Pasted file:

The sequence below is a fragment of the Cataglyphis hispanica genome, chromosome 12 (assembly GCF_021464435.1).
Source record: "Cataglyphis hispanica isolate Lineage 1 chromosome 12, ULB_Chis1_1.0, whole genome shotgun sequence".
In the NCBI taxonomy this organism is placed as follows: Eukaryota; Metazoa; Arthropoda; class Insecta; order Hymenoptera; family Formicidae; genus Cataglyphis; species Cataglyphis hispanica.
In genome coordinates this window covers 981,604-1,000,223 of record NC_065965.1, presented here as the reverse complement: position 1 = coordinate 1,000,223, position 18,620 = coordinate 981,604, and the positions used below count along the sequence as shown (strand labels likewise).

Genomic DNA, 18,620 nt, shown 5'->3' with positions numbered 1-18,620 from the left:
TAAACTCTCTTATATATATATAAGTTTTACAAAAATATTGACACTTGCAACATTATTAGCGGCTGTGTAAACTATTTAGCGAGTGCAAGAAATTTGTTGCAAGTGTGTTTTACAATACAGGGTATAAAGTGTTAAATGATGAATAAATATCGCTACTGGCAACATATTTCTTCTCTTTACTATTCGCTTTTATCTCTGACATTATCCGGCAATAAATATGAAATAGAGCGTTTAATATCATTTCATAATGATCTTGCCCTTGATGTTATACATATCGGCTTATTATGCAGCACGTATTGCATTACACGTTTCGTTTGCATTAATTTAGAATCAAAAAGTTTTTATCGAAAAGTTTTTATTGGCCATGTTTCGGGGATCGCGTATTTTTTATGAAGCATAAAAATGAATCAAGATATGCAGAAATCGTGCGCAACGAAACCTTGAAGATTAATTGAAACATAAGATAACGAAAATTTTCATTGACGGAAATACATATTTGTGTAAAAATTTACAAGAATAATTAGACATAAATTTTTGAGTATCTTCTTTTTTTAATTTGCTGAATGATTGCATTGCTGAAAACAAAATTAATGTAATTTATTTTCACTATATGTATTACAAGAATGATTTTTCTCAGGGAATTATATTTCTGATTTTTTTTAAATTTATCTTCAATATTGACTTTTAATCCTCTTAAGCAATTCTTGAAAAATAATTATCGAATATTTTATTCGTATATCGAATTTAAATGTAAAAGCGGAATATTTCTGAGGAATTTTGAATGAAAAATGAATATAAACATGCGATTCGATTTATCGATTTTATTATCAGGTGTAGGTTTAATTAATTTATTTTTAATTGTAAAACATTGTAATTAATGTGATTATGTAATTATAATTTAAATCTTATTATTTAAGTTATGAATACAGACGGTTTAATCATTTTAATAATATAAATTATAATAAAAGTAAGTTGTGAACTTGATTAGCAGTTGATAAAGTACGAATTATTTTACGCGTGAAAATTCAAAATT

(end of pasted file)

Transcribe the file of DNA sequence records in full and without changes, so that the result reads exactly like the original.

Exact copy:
The sequence below is a fragment of the Cataglyphis hispanica genome, chromosome 12 (assembly GCF_021464435.1).
Source record: "Cataglyphis hispanica isolate Lineage 1 chromosome 12, ULB_Chis1_1.0, whole genome shotgun sequence".
In the NCBI taxonomy this organism is placed as follows: Eukaryota; Metazoa; Arthropoda; class Insecta; order Hymenoptera; family Formicidae; genus Cataglyphis; species Cataglyphis hispanica.
In genome coordinates this window covers 981,604-1,000,223 of record NC_065965.1, presented here as the reverse complement: position 1 = coordinate 1,000,223, position 18,620 = coordinate 981,604, and the positions used below count along the sequence as shown (strand labels likewise).

Genomic DNA, 18,620 nt, shown 5'->3' with positions numbered 1-18,620 from the left:
TAAACTCTCTTATATATATATAAGTTTTACAAAAATATTGACACTTGCAACATTATTAGCGGCTGTGTAAACTATTTAGCGAGTGCAAGAAATTTGTTGCAAGTGTGTTTTACAATACAGGGTATAAAGTGTTAAATGATGAATAAATATCGCTACTGGCAACATATTTCTTCTCTTTACTATTCGCTTTTATCTCTGACATTATCCGGCAATAAATATGAAATAGAGCGTTTAATATCATTTCATAATGATCTTGCCCTTGATGTTATACATATCGGCTTATTATGCAGCACGTATTGCATTACACGTTTCGTTTGCATTAATTTAGAATCAAAAAGTTTTTATCGAAAAGTTTTTATTGGCCATGTTTCGGGGATCGCGTATTTTTTATGAAGCATAAAAATGAATCAAGATATGCAGAAATCGTGCGCAACGAAACCTTGAAGATTAATTGAAACATAAGATAACGAAAATTTTCATTGACGGAAATACATATTTGTGTAAAAATTTACAAGAATAATTAGACATAAATTTTTGAGTATCTTCTTTTTTTAATTTGCTGAATGATTGCATTGCTGAAAACAAAATTAATGTAATTTATTTTCACTATATGTATTACAAGAATGATTTTTCTCAGGGAATTATATTTCTGATTTTTTTTAAATTTATCTTCAATATTGACTTTTAATCCTCTTAAGCAATTCTTGAAAAATAATTATCGAATATTTTATTCGTATATCGAATTTAAATGTAAAAGCGGAATATTTCTGAGGAATTTTGAATGAAAAATGAATATAAACATGCGATTCGATTTATCGATTTTATTATCAGGTGTAGGTTTAATTAATTTATTTTTAATTGTAAAACATTGTAATTAATGTGATTATGTAATTATAATTTAAATCTTATTATTTAAGTTATGAATACAGACGGTTTAATCATTTTAATAATATAAATTATAATAAAAGTAAGTTGTGAACTTGATTAGCAGTTGATAAAGTACGAATTATTTTACGCGTGAAAATTCAAAATT